ARMY DRESS REGULATIONS - Royal Marines

FEATHER BONNET: what became the Full Dress headdress of Highland regiments .... visible clasp, the classic example is what Lancers wear in Full Dress. ...... NO 1 DRESS INCLEMENT WEATHER. Items of. Uniform. DsoM/ BMs. WOs. SNCOs. ORs. Remarks. Headdres s. Lowland Pattern Glengarry – no cock feather.
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ARMY DRESS REGULATIONS (ALL RANKS)

Part 1 Introduction, Glossary of Terms and Orders of Dress Ministry of Defence PS12(A) January 2011

Part 1

SECTION 1 - INTRODUCTION CONTENT 01.1. These revised Army Dress Regulations have been devised to form an amalgam of JSP 336 Vol 12 Part 3 Clothing Pamphlets 1-16 and Officers Dress Regulations - and will supersede both in April 2007. 01.2.

They are designed to provide a ready access in electronic format, both on AEL and DII, to

all features of Army dress regulations, except for clothing scales which can be found by link to DC IPT…Also, illustrations with requisite NSN numbers can be seen by access to DC IPT’s Photo Library on the following link... ARMY DRESS COMMITTEE - FUNCTIONS AND PROCEDURES 01.3.

The Army Dress Committee considers all proposals affecting authorised orders of dress and

embellishments for officers and soldiers and approves the wearing of new pattern clothing; no deviation from any authorised pattern of clothing is permitted. 01.4. Before any dress proposal is formulated to amend these regulations, either to change an existing item of dress or to seek approval for a new item, advice must first be sought from the Army Dress Committee Secretary. 01.5. Should any proposal involve a new design, or change to an existing design, of a badge, crest or logo, prior advice must first be obtained from some or all of the following Army dress advisers: a. The College of Arms through PS12(A) and approval of the Inspector of Regimental Colours (see note at the end of this Section). b. Def DPR(A) . c. The Army Historical Adviser and Assistant Adviser. d. The Corporate Analysis branch at MOD. 01.6. Other changes of design will normally involve prior help and advice from the Historical Advisers. 01.7. Once initial advice has been received on design aspects, where public money is involved the source of funding must be identified by the proposer which will normally require the production of a Business Case to Log Sp at HQ LAND as appropriate, and funding authority will form an integral part of the formal dress proposal and this should include the total numbers of officers and soldiers involved, by ranks, within authorised establishments. 01.8. The Dress Proposal, illustrated where necessary, would then be submitted to the Army Dress Committee Secretary at PS12(A) to include: 1 Part 1 – Section 1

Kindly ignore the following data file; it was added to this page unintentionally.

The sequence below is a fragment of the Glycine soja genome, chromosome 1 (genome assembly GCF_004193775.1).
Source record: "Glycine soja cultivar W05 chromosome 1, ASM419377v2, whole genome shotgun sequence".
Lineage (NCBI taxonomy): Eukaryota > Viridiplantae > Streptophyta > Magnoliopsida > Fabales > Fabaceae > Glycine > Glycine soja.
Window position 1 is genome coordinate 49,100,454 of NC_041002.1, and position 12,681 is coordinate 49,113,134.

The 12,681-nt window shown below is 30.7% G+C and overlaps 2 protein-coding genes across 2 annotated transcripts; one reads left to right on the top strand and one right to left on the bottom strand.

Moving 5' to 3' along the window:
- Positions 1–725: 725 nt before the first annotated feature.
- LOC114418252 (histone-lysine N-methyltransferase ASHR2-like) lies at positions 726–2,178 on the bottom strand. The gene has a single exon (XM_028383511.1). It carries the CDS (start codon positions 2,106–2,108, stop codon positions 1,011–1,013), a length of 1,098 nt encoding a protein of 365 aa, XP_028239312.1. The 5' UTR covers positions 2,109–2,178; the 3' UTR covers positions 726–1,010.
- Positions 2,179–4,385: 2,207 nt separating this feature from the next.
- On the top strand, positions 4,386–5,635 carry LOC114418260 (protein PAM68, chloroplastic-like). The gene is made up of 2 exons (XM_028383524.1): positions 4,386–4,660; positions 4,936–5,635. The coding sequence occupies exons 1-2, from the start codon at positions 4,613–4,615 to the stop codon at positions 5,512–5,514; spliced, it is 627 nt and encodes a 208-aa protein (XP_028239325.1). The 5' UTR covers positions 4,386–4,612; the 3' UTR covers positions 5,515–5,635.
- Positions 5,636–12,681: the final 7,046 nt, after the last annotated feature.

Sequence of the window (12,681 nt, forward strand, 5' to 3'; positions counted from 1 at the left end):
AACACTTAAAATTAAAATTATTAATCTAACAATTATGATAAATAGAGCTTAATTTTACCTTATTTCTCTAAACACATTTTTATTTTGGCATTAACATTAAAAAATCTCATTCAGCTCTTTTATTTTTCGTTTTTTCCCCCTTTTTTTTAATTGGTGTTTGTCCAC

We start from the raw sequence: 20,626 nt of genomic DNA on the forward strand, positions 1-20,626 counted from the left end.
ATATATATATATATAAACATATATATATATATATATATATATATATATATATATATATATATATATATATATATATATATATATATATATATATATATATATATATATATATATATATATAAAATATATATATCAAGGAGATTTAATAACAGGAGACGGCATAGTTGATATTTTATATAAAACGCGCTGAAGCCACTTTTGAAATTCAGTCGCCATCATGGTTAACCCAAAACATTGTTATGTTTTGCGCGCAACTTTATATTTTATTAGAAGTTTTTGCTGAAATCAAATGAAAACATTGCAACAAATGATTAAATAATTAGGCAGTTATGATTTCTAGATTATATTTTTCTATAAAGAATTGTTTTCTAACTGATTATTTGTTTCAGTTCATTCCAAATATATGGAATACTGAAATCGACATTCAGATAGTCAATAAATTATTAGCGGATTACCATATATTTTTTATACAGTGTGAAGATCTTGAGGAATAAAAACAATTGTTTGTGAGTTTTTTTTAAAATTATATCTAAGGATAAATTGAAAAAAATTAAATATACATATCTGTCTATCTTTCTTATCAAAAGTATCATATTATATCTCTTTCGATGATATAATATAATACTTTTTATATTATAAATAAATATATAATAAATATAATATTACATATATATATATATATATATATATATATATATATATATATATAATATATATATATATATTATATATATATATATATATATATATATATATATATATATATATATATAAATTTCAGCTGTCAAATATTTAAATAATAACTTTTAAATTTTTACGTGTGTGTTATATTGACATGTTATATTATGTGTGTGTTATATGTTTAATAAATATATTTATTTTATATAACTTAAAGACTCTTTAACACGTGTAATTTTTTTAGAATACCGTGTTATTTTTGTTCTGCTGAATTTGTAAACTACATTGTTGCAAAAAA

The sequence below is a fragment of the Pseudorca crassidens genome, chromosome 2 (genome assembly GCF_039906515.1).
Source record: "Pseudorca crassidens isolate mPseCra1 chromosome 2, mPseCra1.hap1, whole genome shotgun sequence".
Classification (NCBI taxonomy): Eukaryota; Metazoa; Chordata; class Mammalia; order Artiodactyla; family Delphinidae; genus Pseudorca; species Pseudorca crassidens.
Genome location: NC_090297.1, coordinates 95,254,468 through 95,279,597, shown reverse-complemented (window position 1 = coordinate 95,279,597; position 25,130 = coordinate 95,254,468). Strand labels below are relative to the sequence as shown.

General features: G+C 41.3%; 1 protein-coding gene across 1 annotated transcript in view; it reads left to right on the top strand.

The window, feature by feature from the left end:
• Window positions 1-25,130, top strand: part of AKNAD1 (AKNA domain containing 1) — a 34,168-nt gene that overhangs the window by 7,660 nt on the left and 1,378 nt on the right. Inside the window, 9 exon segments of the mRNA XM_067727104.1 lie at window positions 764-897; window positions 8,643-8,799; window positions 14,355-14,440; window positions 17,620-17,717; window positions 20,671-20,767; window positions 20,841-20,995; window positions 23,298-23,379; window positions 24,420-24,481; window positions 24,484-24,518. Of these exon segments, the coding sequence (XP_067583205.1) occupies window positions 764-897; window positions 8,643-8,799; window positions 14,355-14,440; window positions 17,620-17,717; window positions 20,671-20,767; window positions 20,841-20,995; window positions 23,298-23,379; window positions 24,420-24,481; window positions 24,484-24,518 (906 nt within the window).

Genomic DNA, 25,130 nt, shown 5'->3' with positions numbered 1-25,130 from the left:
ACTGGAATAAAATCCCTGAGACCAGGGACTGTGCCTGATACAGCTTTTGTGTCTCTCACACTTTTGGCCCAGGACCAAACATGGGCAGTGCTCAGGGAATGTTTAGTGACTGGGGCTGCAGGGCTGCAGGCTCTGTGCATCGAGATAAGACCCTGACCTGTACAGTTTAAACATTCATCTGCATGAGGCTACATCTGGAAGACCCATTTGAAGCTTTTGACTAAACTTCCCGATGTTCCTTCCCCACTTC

a. The College of Arms through PS12(A) for badges and emblems for approval of the Regimental Inspector of Colours (see note at the end of this Section). b. Agreement of the Colonel or Colonel Commandant of the regiment or corps, and of the honorary Colonel and Colonel-in-Chief, if appropriate. c. The relevant chain of command. d. Agreement of other regiments or corps who may be affected. 01.9. The Army Dress Committee usually meets three times a year and any finalised dress proposal should reach the Army Dress Committee Secretary at PS12(A) at least three weeks prior to the meeting. Minor proposals, and any urgent special case proposal, may by considered Out of Committee and if approved would be ratified with Decision Number at the next full Committee meeting. 01.10. Army Dress Committee Minutes will contain a record of decisions and the relevant Decision Number will constitute the formal authority. Notes: Inspector of Regimental Colours The office of Inspector of Regimental Colours was instituted in 1806 in order to regulate the design of the various Colours, Guidons, and Standards of the Army. Regulations for these had been laid down in 1768, but were widely ignored and designs left to the whim of individual Colonels. The first Inspector was George Nayler (1764-1831), York Herald, later Garter King of Arms. Since that time the office of Inspector has normally been held by Garter King of Arms. The present incumbent, Thomas Woodcock, was appointed in 2010. As the Army's heraldic adviser he is responsible for approving all new designs for Colours, Guidons, Standards, Cap Badges, Defence Agenc